A 900-year-old bronze figure of a Buddhist deity smashed all expectations to bring £273,000 at Sworders’ Asian Art recent sale in Stansted Mountfitchet, Essex
The diminutive figure of the four-faced, eight-armed goddess Amoghapasa (wisdom giver) measuring just 8cm high, had come for sale from a private source with modest hopes.
The Buddha was found in the bottom of a box of miscellaneous metalware by Sworders Asian Art specialist Yexue Li. The rather ‘shell shocked’ seller has subsequently invited specialists back to their house to look through further items.
The figure made by the cire perdue (lost wax) casting process is thought to date from the 11th or 12th century, made towards the end of the Pala dynasty, which flourished from the 8th-12th century in far north-eastern India. At the time the region bordering Nepal was one of the last strongholds of Buddhism in India and became a centre for production of Buddhist artefacts for pilgrims. The use of silver and copper inlay suggest this sculpture was an object of particularly special veneration.
It sparked an extraordinary bidding battle between the UK trade bidding on the telephone. It is among the highest prices ever paid at auction for a Pala bronze.
Chinese bidders and Chinese works of art dominated much of the sale. Sold at £52,000 was a copper red and underglaze-blue porcelain charger from the Kangxi (1662-1722) period. This 33cm diameter dish had some damage (hairlines and chips) but the subject matters was particularly appealing. The scene depicts the a young scholar receiving congratulationsafter passing the imperial exams –making this the perfect gift for any budding student.
A large Chinese blue and white porcelain vase – a type known as a tianqiuping or ‘heavenly globe vase’ – took £19,500. Probably made towards the end of the long Qing period in the late 19th century, it was decorated with roundels of cranes grasping fruiting peach branches, surrounded by scrolling peony – traditional symbols of longevity and prosperity.
Objects from the scholar’ table performed well. Brush pots (known as bitong) have become synonymous with the art of the literati, made in a wide variety of materials from bamboo to ivory, horn, jade, bronze and porcelain. The example here in an indigenous hardwood from the Qing period (1644-1911) was carved with a scene of scholars by a pavilion or a river in a mountainous landscape. It took £14,300.
Another of the items required for the table of a Chinese scholar was a brush rest for drying and positioning wet brushes during writing or painting. A good example here from the Ming dynasty (1368-1644) cast in bronze in the form of a mountain range brought £9,100.
Vessels of archaistic form were popular in the Qing who wished to emulate the perceived virtues of antiquity. A Qianlong (1736-95) mark and period bronze censer taking the form of an ancient rectangular ding sold as hoped for £15,600 while from the same period a circular censer with a pair of loop scroll handles modelled on a Song prototype took £11,700. It had a six-character mark relatively short reign of the Ming emperor Xuande (1425-35) but was an honorific piece made over three centuries later.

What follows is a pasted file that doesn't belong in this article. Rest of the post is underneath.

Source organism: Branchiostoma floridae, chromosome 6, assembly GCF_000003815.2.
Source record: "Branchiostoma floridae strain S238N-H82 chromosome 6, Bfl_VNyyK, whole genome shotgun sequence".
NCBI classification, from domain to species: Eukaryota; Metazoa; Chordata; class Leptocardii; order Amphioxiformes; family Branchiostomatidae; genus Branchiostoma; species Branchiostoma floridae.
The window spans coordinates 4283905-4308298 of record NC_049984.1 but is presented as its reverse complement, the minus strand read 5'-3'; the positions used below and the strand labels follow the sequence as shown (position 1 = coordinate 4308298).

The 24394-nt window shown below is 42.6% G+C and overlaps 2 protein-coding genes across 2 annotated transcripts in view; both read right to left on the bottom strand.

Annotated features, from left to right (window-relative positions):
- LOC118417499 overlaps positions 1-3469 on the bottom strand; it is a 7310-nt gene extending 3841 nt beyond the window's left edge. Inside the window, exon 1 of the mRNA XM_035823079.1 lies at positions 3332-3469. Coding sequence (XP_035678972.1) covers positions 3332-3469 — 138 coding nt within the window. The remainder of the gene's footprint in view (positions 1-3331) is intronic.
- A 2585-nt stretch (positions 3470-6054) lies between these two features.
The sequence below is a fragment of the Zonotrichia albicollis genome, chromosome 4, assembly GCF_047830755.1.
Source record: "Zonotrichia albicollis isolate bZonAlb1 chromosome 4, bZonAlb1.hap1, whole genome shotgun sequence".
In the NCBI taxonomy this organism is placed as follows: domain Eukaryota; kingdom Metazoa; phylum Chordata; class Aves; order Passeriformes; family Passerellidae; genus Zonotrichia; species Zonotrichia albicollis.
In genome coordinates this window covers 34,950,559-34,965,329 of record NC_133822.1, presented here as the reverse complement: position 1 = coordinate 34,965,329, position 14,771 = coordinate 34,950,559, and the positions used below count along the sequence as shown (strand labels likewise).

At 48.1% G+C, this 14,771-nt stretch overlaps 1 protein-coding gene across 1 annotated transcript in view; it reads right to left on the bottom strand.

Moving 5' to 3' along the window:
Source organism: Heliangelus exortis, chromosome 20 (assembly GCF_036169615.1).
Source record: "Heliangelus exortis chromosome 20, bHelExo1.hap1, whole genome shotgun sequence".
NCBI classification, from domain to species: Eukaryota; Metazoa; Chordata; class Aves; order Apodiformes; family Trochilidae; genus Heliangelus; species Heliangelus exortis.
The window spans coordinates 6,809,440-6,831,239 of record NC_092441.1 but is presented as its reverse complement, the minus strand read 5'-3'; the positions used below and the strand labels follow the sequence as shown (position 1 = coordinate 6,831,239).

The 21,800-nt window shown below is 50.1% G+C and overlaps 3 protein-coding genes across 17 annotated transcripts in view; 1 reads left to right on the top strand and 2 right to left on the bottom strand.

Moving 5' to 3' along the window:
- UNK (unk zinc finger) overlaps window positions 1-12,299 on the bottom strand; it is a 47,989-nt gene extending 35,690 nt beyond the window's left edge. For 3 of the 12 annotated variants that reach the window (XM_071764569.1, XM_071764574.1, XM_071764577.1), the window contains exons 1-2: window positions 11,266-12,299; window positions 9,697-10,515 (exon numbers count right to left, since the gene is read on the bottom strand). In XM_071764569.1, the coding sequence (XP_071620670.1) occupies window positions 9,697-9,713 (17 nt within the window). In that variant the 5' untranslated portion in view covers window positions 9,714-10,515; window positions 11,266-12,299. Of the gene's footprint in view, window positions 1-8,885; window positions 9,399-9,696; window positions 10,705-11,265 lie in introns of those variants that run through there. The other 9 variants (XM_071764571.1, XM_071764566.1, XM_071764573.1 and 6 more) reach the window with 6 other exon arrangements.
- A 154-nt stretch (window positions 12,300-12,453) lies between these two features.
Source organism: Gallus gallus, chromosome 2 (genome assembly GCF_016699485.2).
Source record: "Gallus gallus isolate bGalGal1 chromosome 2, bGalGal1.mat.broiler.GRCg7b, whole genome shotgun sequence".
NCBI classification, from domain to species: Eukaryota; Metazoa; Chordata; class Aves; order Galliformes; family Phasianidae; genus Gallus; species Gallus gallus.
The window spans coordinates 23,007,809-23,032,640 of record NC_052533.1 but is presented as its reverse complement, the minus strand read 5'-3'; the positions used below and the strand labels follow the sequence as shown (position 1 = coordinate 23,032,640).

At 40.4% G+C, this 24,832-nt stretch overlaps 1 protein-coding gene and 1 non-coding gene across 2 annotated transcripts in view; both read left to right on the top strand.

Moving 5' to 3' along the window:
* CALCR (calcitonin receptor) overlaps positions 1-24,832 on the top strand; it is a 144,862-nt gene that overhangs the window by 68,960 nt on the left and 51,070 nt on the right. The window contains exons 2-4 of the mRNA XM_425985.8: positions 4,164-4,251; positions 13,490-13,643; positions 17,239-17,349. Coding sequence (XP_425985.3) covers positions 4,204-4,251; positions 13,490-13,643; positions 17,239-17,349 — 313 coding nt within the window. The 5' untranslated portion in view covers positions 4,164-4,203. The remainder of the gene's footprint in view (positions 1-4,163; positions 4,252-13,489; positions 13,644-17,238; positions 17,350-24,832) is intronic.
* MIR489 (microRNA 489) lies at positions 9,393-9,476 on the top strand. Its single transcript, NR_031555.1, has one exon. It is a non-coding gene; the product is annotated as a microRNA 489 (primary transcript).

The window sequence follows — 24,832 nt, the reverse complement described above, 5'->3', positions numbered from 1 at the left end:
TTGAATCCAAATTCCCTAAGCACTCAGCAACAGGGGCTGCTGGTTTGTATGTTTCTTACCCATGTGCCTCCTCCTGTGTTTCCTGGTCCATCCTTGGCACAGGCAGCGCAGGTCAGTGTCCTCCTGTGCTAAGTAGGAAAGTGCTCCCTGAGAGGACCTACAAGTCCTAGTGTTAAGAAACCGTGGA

In China and Japan in particular there has been a long tradition of collecting scroll paintings, calligraphy and other scholarly works. However, a relatively new area of focus for the Asian art market has been modern and contemporary Asian paintings. Sworders have gained a good foothold in this fast growing market and recent sales have included a series of five-figure results for works by or attributed to 20th century names. The May sale included two works carrying the signature of the literati painter Huang Binhong (1865-1955). A gouache and ink painting of scholars in a mountainous landscape with a dedication and an artist’s seal took £36,400 followed by a bid of £15,600 for a large ink on paper scroll worked with a calligraphy couplet, dated year of Xinmao (rabbit).
The religious and public leader Zhao Puchu (1907-2000), president of the Buddhist Association of China, was also one of the country’s most renowned calligraphers. A calligraphy in red ink reading simply ‘bo re’ (wisdom) bearing his signature and seal was competed to £18,200.
A renewed energy is returning to the Japanese works of art market. At a time when the best Chinese works of art are undeniably expensive, some collectors are casting their net wider to embrace other aspects of the vast Asian art panoply. Performing particularly well were two outstanding examples of Meiji (1868-1912) metalwork – made in the late 19th century as the metalworkers of Japan changed from making sword fittings and armour to works of art. A 74cm high bronze okimono of a cockerel was signed Masatsune chu – an artist known for his accomplished bird designs and skills with the technique of shakudo. It sold at £7,540.
A pair of Japanese inlaid iron panels made by the Tokyo school artist Kazutoshi Ichiju (1864-1908) sold at £26,000. These were finely decorated in bronze and gilt takazogan with a monkeys – one seated on rock, holding his left foot in pain, the other in anthropomorphic garb wearing a floral robe and a pair of glasses, carefully studying a netsuke and an inro.